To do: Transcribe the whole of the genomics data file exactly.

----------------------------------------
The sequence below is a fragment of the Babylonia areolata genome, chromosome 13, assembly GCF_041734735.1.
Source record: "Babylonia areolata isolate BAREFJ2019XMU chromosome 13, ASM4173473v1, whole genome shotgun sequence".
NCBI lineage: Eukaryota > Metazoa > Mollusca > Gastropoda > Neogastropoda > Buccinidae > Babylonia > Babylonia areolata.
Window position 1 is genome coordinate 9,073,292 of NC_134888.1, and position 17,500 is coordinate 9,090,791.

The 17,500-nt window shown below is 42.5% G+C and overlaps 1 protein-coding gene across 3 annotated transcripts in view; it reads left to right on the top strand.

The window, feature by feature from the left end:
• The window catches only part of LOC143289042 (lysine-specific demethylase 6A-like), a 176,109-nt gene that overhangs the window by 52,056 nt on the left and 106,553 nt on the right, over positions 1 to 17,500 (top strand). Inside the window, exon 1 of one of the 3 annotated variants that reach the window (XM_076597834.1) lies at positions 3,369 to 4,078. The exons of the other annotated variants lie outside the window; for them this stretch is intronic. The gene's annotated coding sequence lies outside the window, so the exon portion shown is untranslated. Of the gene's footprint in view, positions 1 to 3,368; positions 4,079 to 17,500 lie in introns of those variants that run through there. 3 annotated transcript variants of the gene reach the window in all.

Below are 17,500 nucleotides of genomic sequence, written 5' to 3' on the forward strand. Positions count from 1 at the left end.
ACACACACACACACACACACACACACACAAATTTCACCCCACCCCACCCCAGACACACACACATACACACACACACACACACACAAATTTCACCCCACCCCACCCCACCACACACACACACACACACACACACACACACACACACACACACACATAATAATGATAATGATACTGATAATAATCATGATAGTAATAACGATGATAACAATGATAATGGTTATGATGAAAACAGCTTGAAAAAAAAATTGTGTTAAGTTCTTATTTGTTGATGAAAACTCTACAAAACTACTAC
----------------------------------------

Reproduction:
The sequence below is a fragment of the Babylonia areolata genome, chromosome 13, assembly GCF_041734735.1.
Source record: "Babylonia areolata isolate BAREFJ2019XMU chromosome 13, ASM4173473v1, whole genome shotgun sequence".
NCBI lineage: Eukaryota > Metazoa > Mollusca > Gastropoda > Neogastropoda > Buccinidae > Babylonia > Babylonia areolata.
Window position 1 is genome coordinate 9,073,292 of NC_134888.1, and position 17,500 is coordinate 9,090,791.

The 17,500-nt window shown below is 42.5% G+C and overlaps 1 protein-coding gene across 3 annotated transcripts in view; it reads left to right on the top strand.

The window, feature by feature from the left end:
• The window catches only part of LOC143289042 (lysine-specific demethylase 6A-like), a 176,109-nt gene that overhangs the window by 52,056 nt on the left and 106,553 nt on the right, over positions 1 to 17,500 (top strand). Inside the window, exon 1 of one of the 3 annotated variants that reach the window (XM_076597834.1) lies at positions 3,369 to 4,078. The exons of the other annotated variants lie outside the window; for them this stretch is intronic. The gene's annotated coding sequence lies outside the window, so the exon portion shown is untranslated. Of the gene's footprint in view, positions 1 to 3,368; positions 4,079 to 17,500 lie in introns of those variants that run through there. 3 annotated transcript variants of the gene reach the window in all.

Below are 17,500 nucleotides of genomic sequence, written 5' to 3' on the forward strand. Positions count from 1 at the left end.
ACACACACACACACACACACACACACACAAATTTCACCCCACCCCACCCCAGACACACACACATACACACACACACACACACACAAATTTCACCCCACCCCACCCCACCACACACACACACACACACACACACACACACACACACACACACACATAATAATGATAATGATACTGATAATAATCATGATAGTAATAACGATGATAACAATGATAATGGTTATGATGAAAACAGCTTGAAAAAAAAATTGTGTTAAGTTCTTATTTGTTGATGAAAACTCTACAAAACTACTAC